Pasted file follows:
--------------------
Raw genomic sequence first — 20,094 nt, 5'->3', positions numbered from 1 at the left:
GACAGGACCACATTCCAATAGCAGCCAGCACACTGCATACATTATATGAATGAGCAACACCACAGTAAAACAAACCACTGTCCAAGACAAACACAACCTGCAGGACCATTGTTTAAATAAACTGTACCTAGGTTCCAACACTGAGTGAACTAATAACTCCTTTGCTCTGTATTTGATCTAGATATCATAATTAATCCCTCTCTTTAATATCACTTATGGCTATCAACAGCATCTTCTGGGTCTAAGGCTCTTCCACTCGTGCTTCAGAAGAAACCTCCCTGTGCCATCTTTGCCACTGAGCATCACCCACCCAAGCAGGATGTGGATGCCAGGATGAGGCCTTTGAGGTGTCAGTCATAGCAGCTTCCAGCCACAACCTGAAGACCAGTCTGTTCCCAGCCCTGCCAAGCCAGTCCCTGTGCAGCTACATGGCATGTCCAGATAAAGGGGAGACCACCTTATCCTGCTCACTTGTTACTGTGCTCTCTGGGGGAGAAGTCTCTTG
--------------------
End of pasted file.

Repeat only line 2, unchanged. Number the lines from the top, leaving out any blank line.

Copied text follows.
GACAGGACCACATTCCAATAGCAGCCAGCACACTGCATACATTATATGAATGAGCAACACCACAGTAAAACAAACCACTGTCCAAGACAAACACAACCTGCAGGACCATTGTTTAAATAAACTGTACCTAGGTTCCAACACTGAGTGAACTAATAACTCCTTTGCTCTGTATTTGATCTAGATATCATAATTAATCCCTCTCTTTAATATCACTTATGGCTATCAACAGCATCTTCTGGGTCTAAGGCTCTTCCACTCGTGCTTCAGAAGAAACCTCCCTGTGCCATCTTTGCCACTGAGCATCACCCACCCAAGCAGGATGTGGATGCCAGGATGAGGCCTTTGAGGTGTCAGTCATAGCAGCTTCCAGCCACAACCTGAAGACCAGTCTGTTCCCAGCCCTGCCAAGCCAGTCCCTGTGCAGCTACATGGCATGTCCAGATAAAGGGGAGACCACCTTATCCTGCTCACTTGTTACTGTGCTCTCTGGGGGAGAAGTCTCTTG